Dow drops 600 points as tech stocks fall again, Nasdaq down 10% in 3 days

Tech stocks plunge after last week's big sell-off—Here's what experts are watching
Tech stocks plunge after last week's big sell-off—Here's what experts are watching

Stocks fell sharply on Tuesday as another massive drop in tech put the Nasdaq Composite in correction territory and led to the S&P 500's worst three-day stretch in months. 

The Nasdaq Composite dropped 4.1% to end the day at 10,847.69. Tuesday's drop put the tech-heavy Nasdaq down 10% over the past three days. It marks the Nasdaq's worst three-day stretch since August. 

The Dow Jones Industrial Average plunged 632.42 points, or 2.3%, to 27,500.89. The S&P 500 slid 2.8% to 3,331.84. The broader-market index was down nearly 7% over the past three days, its worst three-day stretch since June.

Tesla plunged 21.1% — its biggest one-day drop on record — after the S&P Dow Jones Indices failed to add the surging and speculative stock to the S&P 500 after the bell Friday. Investors were betting on inclusion of the stock into the S&P 500, hoping for the stamp of approval on the rally by S&P. The snub shows the risks to the overheating Nasdaq trade.

Apple dropped 6.7% to lead tech lower. Over the past three sessions, the Dow component has plunged more than 14%. According to Bespoke Investment Group, that's the stock's worst three-day stretch since October 2008.

Facebook and Amazon were both down more than 4%. Microsoft fell 6.7%. Netflix closed 1.8% lower and Alphabet lost 3.6%. Zoom Video fell by 5.1%. The S&P 500 tech sector dropped 4.6% and closed Tuesday's session more than 11% below an all-time high set on Sept. 2.

"High valuations in the mega-cap stocks are stretched far beyond historical levels," said Bruce Bittles, chief investment strategist at Baird. "The technical indicators – high margin debt, fully invested mutual funds, CBOE options data showing record call volume, Wall Street letter writers at bullish levels -- pointed to excessive optimism in the market which often suggests a consolidation/correction phase is likely."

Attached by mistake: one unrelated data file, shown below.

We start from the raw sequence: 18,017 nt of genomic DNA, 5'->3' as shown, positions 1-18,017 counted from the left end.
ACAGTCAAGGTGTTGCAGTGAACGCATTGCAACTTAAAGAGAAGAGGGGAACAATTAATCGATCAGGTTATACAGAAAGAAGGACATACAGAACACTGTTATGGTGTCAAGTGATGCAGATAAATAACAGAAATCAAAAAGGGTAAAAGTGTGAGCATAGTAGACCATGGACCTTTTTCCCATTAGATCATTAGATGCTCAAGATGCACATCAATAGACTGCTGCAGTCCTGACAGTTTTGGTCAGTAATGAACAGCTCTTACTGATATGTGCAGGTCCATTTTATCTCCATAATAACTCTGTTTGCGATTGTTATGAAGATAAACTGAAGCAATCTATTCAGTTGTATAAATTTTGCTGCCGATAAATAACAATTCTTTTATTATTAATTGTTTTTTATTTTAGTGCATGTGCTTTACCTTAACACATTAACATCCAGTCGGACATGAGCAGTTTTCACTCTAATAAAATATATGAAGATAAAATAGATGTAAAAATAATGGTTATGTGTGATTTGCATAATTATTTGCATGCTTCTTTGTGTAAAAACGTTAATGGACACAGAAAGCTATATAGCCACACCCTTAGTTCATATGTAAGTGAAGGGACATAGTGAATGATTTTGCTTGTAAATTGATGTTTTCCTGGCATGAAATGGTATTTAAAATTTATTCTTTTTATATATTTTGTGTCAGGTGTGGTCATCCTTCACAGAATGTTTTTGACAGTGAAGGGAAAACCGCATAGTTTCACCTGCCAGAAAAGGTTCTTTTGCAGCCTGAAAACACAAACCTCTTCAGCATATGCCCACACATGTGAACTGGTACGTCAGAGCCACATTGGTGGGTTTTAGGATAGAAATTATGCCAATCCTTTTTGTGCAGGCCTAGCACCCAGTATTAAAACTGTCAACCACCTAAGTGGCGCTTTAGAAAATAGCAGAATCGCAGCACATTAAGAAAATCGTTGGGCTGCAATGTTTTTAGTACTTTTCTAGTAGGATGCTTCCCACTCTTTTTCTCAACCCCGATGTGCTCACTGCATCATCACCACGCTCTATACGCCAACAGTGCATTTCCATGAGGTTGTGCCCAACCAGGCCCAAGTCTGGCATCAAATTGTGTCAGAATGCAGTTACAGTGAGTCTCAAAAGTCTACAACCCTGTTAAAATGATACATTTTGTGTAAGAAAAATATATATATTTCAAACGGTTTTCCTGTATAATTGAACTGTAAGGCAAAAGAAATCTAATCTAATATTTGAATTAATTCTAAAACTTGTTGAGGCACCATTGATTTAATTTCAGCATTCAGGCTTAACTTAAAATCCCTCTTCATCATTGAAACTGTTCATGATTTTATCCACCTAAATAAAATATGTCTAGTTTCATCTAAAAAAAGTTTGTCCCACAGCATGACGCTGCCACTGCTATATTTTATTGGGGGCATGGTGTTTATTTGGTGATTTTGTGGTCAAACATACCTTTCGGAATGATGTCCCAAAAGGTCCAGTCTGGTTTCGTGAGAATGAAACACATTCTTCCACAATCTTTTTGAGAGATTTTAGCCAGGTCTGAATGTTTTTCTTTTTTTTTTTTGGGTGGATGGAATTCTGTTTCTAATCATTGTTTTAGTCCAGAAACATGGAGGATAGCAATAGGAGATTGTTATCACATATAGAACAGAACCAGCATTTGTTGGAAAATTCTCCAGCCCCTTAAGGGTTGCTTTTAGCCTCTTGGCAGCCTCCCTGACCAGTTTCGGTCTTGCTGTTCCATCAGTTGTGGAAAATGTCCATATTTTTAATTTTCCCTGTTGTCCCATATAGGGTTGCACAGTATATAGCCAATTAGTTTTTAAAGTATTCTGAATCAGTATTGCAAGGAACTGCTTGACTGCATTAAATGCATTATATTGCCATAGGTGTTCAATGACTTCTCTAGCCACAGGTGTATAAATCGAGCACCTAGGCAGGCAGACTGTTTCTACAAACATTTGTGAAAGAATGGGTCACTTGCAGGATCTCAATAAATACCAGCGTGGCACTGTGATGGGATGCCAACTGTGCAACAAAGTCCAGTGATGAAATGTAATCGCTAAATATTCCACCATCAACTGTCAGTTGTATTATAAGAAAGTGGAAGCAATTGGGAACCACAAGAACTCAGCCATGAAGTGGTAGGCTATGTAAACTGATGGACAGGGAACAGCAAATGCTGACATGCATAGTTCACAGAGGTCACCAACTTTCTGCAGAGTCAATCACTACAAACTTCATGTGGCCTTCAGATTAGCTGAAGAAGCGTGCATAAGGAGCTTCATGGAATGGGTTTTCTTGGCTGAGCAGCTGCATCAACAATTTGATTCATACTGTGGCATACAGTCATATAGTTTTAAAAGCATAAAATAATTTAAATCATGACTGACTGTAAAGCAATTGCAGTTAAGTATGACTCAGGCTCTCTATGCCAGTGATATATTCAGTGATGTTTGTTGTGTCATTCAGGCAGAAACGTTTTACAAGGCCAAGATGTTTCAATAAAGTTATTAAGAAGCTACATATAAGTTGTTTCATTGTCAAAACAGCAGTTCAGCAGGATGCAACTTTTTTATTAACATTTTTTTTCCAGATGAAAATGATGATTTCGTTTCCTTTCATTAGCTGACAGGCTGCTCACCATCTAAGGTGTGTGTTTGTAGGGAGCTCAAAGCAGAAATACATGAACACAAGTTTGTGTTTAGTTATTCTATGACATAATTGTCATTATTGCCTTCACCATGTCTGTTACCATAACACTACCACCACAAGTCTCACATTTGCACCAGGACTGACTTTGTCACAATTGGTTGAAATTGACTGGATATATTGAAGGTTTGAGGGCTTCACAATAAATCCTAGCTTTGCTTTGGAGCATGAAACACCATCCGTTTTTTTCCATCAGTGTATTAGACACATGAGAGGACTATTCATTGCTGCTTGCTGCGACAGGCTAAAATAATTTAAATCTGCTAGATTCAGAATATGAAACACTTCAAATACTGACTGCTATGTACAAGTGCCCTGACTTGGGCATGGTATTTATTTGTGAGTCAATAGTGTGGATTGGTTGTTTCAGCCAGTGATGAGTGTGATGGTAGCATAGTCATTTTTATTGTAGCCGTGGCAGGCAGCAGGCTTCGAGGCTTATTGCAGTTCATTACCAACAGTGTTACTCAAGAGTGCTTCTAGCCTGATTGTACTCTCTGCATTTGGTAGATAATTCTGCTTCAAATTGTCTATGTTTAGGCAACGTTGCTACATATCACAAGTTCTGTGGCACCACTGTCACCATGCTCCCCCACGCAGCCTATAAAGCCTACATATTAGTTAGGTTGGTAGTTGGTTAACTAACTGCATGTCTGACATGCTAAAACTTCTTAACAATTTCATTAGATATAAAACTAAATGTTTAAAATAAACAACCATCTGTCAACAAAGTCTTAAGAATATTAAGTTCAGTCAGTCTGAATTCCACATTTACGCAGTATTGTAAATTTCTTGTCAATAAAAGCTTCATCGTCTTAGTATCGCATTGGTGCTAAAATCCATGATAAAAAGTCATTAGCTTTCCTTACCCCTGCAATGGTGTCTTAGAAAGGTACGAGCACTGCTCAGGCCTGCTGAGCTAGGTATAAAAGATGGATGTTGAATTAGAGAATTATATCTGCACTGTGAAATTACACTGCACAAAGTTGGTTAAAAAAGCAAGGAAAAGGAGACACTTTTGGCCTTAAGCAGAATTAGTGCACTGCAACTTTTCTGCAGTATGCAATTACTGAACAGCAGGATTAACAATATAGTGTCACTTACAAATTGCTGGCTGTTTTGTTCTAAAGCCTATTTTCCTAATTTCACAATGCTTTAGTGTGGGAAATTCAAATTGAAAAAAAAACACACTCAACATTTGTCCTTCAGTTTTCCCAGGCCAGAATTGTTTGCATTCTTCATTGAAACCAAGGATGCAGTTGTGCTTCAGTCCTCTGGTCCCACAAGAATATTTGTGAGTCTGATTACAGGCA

Shares of Softbank dropped 7% on Monday in Japan as it was identified as the big options buyer making a bet in the billions on tech stocks continuing to surge. The tech trade could lose some of its firepower if Softbank were to curb those bets.

Semiconductor stocks were under pressure amid simmering U.S.-China trade tensions. Nvidia and Micron fell 5.6% and 3.2%, respectively. Applied Materials dropped 8.7%. Advanced Micro Devices pulled back by 4%. The VanEck Vectors Semiconductor ETF (SMH) closed 4.4% lower. 

China accused the U.S. of "bullying" as it launched a global data security initiative on Tuesday. That came as Washington continues to pressure China's largest tech firms and lobby countries around the world to block them. President Donald Trump also recently entertained the idea of "decoupling" from China, or refusing to do business with the country.

Wall Street was coming off its first weekly decline in six weeks after a big reversal in major technology stocks. Steep losses in Amazon, Apple, Microsoft and Facebook — 2020's market leaders — drove the tech-heavy Nasdaq Composite to its worst week since March 20. The Dow and S&P 500 posted their biggest weekly losses since June. 

Many on Wall Street believe the weakness derived from worries that the massive tech run-up pushed valuations to unsustainable levels. Even with last week's pullback, the Nasdaq is up more than 70% from its March bottom. 

"Given how extreme many of the indicators we follow had become by early this past week, we believe it will take more than just a mild decline to work off those conditions," Matt Maley, chief market strategist at Miller Tabak, said in a note on Sunday. "Therefore we still believe a correction of more than 10% is probable."

Maley pointed to the extreme overbought conditions in some of the mega-cap tech names as well as the elevated valuation levels for the S&P 500. 

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